Georgia has two populations: one on Rock Creek in Walker County, and one on Bear Creek in Dade County. In Tennessee, spiraea is known from the Nolichucky River in Unicol County; Abrams Creek and the Little River in Blount County; Cane Creek in Van Buren County; White Oak Creek in Scott County; Clifty Creek in Roane County; Daddy's Creek in Cumberland County; and Clear Fork in Morgan and Scott Counties.

North Carolina has populations on the South Fork of the New River in Ashe County; the Little Tennessee River in Macon County; the Nolichucky River in Mitchell and Yancey Counties; and the South Toe and Cane Rivers in Yancey County. Historic populations are known to have been extirpated from Fayette County in Pennsylvania; Graham and Buncombe Counties in North Carolina; Fayette and Monongalia Counties in West Virginia; and Blount County, Tennessee. The U.S. Fish and Wildlife Service also considers this species threatened in Ohio.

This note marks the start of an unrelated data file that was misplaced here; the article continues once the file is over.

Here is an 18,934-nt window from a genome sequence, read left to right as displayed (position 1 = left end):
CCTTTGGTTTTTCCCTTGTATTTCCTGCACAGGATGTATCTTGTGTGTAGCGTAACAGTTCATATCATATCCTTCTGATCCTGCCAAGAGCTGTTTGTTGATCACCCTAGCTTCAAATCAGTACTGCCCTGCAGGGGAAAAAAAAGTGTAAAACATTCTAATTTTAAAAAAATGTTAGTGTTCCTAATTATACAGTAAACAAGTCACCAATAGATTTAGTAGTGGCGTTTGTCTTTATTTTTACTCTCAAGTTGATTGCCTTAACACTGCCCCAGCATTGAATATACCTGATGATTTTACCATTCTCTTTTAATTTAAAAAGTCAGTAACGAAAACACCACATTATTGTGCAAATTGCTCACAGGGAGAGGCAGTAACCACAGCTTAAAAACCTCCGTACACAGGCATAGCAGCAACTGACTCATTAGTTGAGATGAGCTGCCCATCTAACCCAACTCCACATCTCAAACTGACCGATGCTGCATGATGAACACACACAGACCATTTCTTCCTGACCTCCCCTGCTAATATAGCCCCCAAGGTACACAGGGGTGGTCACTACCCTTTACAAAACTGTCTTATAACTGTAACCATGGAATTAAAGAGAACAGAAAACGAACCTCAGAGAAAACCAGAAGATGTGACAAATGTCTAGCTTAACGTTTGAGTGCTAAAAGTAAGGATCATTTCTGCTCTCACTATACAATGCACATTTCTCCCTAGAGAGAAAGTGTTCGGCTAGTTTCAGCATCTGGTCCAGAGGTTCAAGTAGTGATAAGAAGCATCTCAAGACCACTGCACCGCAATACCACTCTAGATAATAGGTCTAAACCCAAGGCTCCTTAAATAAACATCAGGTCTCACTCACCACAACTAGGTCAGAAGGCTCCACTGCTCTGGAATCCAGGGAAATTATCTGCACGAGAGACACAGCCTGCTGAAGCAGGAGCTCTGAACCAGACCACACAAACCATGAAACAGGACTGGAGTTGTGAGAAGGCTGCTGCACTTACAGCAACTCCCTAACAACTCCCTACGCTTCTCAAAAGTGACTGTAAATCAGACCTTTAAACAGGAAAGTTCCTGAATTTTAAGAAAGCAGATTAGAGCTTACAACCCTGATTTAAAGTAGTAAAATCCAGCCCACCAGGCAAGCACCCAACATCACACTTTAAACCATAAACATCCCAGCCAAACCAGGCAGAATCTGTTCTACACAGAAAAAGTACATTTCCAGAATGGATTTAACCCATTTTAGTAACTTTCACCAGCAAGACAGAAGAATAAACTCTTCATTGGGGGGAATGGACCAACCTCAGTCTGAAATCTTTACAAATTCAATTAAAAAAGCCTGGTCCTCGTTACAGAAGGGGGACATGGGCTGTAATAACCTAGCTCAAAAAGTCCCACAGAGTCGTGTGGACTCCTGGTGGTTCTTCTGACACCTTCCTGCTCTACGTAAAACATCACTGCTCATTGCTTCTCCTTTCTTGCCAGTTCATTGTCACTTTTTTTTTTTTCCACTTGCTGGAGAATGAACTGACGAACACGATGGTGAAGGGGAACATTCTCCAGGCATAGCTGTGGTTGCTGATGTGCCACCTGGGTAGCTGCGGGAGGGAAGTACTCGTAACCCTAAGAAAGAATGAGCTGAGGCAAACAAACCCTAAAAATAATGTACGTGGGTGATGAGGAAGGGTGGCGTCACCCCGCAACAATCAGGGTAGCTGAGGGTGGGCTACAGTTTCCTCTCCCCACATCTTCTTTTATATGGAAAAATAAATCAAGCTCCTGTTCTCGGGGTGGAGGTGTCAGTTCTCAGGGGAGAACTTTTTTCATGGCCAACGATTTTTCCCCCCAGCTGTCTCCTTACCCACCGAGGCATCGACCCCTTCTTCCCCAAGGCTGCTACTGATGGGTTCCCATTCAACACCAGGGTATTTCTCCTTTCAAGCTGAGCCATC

Virginia spiraea faces a variety of threats. Most extirpated populations were eliminated by reservoir construction, and this is still a threat. Although spiraea needs some flooding to maintain its habitat requirements, severe flooding or inundation caused by dams would eliminate the species. Suitable habitat has disappeared throughout the range, either because of severe flooding or water stabilization which reduces scouring. A population in Monongalia County, West Virginia was one of the sites eliminated by dam construction. Several other man-induced alterations threaten most populations, especially in West Virginia. The state's largest population, along the Gauley-Meadow Rivers, is threatened by a proposed hydroelectric facility. One populationthe only known occurrence of spiraea along a roadsidemay be affected by highway maintenance and construction. Extensive clearing or water-siphoning within river watersheds has also destroyed spiraea habitat. In addition, several current and historic sites have been altered or destroyed by reservoirs or road/railroad development. One of Georgia's two populations is at Cloudland Canyon State Park, which has a lot of tourist traffic and recreational activities. In Tennessee, the species is threatened by upland timbering and dumping.